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Pond Plants in the Fall

Pond Plants in the Fall
Pond Plants in the Fall

What do you with Pond Plants in the Fall?

How do you handle Pond Plants in the Fall?  Here on the east coast, the seasonal change from summer to fall is apparent by the beautiful, multi-colored leaves and the dip toward cooler temperatures. How will that chill you feel in the air affect the plants in your aquatic paradise?

Hardy Marginals

 As with terrestrial, perennial plants, dropping temperatures signal your hardy aquatic plants to prepare for their winter dormancy. At this time, you should stop fertilizing them as you see leaves begin to yellow and brown. It’s OK to leave these plants where they are in your pond to weather the cold of winter, just be sure to trim the dying foliage of your marginal plants down to 2” above the water level.

Tropical Marginals

Treat these plants as they would any garden annual by replacing them each season. A fun alternative to this is to treat them as tropical houseplants and bring them in for the winter. Most tropical marginals will do well potted in heavy garden soil in a sealed clay pot with no drainage holes. When kept wet, the plants do well in a sunny window or sunroom.

Waterlilies

Waterlilies will also begin to show their dislike for the cold with yellowing leaves and fewer flowers. When this happens, the leaf and flower stems of hardy water lilies should be cut back to about 2 to 3” above the base of the plant.

In areas where freezing is likely, plants should be overwintered indoors. This can be a difficult task; therefore many gardeners choose to simply buy a new plant each season.

Lotus

As with the marginals in your pond, the foliage of your lotus plants will need to be trimmed back after they have died back and turned brown. It’s important not to cut the leaves while they are still green because the freshly cut, hollow stems are susceptible to disease which can spread to the plant’s tuber, possibly killing the plant. Lotus tubers will not withstand freezing, so any plants that are growing in the shallow areas of your pond should be moved to the bottom, away from freezing water.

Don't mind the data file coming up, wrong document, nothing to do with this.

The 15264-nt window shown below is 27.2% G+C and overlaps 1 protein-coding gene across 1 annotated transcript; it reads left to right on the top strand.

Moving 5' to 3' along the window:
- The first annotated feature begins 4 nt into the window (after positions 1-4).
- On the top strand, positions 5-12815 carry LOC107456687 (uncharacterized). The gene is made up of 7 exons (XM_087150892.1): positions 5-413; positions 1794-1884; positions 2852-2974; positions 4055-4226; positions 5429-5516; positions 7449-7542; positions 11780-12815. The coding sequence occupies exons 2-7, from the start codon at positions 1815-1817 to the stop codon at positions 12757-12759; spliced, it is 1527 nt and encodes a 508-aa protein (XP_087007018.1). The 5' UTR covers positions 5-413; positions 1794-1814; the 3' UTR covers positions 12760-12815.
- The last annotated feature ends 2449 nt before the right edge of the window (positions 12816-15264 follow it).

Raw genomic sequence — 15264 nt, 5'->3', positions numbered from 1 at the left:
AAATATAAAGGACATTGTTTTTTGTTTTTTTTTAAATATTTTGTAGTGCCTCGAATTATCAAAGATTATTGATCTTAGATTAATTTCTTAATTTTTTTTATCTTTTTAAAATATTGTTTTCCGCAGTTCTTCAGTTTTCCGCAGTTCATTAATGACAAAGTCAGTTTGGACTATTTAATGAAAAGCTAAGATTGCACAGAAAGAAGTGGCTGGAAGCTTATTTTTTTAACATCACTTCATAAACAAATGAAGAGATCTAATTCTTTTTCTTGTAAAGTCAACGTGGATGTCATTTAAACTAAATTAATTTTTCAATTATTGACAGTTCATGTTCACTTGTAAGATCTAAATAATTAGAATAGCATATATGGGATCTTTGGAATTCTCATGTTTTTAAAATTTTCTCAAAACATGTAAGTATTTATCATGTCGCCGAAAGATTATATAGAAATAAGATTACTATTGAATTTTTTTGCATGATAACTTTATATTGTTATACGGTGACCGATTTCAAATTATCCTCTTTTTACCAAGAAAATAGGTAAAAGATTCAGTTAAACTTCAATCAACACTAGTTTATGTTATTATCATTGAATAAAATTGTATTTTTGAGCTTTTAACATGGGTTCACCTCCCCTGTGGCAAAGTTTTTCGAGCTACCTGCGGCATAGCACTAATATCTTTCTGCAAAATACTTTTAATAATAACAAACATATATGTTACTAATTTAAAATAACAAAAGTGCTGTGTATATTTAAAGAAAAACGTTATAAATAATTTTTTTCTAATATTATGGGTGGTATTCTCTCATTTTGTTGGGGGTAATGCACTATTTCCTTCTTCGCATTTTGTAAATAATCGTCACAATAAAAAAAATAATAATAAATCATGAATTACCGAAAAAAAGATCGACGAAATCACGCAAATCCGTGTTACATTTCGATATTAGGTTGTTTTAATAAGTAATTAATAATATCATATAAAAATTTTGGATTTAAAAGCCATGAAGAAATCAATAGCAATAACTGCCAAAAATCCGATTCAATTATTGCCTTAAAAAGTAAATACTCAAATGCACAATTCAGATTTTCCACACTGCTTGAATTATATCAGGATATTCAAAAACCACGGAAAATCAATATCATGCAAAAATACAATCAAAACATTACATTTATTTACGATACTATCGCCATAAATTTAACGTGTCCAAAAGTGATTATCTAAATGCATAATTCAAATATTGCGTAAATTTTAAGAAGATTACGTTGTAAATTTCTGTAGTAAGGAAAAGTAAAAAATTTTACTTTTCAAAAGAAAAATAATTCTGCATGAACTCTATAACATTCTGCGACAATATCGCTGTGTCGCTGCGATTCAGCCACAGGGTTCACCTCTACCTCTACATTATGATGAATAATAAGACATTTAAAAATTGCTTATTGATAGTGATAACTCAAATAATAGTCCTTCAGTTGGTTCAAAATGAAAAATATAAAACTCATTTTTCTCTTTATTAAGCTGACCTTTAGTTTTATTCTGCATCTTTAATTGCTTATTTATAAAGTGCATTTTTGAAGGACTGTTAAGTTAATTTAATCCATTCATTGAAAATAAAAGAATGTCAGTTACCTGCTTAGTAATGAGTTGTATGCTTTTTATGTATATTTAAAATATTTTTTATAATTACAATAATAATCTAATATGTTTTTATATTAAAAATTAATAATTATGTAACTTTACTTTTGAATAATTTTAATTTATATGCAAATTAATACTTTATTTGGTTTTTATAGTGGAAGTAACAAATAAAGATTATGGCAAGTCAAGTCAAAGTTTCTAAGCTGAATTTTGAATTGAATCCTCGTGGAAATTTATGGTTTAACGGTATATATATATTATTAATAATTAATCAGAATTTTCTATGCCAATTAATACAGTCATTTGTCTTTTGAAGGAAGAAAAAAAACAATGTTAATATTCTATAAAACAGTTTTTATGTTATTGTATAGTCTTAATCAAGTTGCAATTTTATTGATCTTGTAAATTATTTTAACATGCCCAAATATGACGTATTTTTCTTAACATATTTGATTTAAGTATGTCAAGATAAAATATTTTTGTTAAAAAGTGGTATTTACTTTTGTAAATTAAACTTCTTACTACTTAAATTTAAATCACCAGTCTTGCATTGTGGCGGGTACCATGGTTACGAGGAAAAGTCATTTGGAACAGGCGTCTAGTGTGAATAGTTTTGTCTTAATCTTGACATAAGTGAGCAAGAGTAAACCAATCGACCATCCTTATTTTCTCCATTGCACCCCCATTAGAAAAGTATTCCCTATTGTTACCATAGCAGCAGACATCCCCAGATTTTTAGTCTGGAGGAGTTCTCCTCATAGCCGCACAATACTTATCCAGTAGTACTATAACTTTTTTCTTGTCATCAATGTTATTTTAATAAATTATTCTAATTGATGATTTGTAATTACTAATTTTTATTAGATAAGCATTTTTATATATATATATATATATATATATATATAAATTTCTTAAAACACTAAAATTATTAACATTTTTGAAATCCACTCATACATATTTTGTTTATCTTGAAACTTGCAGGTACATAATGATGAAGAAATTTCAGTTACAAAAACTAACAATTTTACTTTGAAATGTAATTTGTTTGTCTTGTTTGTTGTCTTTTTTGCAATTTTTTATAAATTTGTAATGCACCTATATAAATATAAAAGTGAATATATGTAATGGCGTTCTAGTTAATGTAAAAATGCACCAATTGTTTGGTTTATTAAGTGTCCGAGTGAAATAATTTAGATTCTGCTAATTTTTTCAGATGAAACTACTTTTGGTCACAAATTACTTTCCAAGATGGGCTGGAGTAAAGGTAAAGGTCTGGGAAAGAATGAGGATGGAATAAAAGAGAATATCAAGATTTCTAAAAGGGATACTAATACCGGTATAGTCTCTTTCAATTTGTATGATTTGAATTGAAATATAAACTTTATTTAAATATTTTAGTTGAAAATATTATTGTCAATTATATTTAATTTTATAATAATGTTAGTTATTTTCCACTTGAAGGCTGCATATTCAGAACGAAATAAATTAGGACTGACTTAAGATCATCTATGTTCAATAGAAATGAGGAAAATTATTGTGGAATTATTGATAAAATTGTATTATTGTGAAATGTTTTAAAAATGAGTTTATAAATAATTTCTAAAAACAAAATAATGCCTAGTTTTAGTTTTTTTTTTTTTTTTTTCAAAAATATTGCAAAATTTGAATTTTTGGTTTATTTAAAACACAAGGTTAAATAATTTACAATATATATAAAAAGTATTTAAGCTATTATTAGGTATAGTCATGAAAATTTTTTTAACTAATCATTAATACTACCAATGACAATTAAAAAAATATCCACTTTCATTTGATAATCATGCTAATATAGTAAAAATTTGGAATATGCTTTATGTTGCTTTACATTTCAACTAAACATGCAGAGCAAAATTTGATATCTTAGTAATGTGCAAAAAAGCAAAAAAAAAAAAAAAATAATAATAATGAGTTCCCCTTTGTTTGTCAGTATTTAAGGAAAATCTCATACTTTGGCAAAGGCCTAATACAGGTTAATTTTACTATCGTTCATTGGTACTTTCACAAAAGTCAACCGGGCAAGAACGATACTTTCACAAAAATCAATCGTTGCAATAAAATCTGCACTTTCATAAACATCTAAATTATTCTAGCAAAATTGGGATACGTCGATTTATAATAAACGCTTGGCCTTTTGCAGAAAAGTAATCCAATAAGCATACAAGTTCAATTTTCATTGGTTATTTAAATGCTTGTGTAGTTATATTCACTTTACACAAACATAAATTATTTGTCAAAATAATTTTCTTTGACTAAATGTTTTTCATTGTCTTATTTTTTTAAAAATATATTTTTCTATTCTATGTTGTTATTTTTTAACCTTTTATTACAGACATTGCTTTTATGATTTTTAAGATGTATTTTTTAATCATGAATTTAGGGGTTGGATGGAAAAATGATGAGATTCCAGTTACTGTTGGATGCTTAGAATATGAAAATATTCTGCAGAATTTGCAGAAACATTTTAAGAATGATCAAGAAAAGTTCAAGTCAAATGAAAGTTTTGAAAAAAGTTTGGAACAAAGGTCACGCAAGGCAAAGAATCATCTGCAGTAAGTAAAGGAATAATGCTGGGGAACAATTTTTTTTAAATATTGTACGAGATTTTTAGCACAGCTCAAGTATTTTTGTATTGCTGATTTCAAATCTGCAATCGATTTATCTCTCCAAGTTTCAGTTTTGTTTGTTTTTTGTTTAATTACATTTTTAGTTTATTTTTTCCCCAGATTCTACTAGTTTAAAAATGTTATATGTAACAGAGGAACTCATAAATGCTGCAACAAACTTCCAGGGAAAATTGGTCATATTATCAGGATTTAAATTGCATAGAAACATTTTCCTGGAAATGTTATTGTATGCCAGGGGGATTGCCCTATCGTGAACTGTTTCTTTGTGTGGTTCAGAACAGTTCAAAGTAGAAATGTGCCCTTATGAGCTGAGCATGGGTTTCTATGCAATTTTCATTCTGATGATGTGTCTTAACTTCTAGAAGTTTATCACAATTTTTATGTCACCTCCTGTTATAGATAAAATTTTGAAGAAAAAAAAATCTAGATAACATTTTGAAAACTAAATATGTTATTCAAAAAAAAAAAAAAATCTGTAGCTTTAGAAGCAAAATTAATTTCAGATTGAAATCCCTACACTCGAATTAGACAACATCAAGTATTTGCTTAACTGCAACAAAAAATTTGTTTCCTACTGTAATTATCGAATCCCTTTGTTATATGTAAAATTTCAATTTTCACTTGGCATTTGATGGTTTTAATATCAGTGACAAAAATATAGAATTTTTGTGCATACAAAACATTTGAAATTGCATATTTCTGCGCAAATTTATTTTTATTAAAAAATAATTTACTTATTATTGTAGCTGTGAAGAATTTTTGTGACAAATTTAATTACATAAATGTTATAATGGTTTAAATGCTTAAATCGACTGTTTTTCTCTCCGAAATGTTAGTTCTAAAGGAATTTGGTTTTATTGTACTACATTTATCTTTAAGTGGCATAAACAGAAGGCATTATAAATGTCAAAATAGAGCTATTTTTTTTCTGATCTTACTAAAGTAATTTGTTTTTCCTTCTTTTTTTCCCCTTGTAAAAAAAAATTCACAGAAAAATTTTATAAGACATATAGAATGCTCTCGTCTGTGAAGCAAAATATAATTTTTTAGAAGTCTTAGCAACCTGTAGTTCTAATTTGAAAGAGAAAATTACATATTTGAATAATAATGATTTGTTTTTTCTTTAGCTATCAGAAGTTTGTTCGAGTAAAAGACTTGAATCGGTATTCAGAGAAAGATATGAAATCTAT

Caring for your Pond Plants in the Falll will mean less work and healthier plants come spring.  Contact us for more information on Pond Plants in the Fall.

clean pond water in six steps!

clean pond water
clean pond water

Six steps to clean pond water

Most pond owners know the importance  of clean pond water.  Not knowing how to get or keep clean pond water can be quite a challenge.  But we can help!  Follow the six tips below to help ensure clean pond water:

1. Maintain a healthy fish population

If you have more than 10” of fish for every 100 gallons of water, your pond is likely over-populated. Excessive fish waste can cause an imbalance in pond water. Consider finding some of them a new home.

2. Don’t over-feed your fish

When you feed fish more than they can eat, the uneaten food is left to decay in the pond. Be careful not to feed your fish more than once per day, and no more than they can eat in 2 to 3 minutes. Remove all excess, leftover food

3. Create a proper balance of plants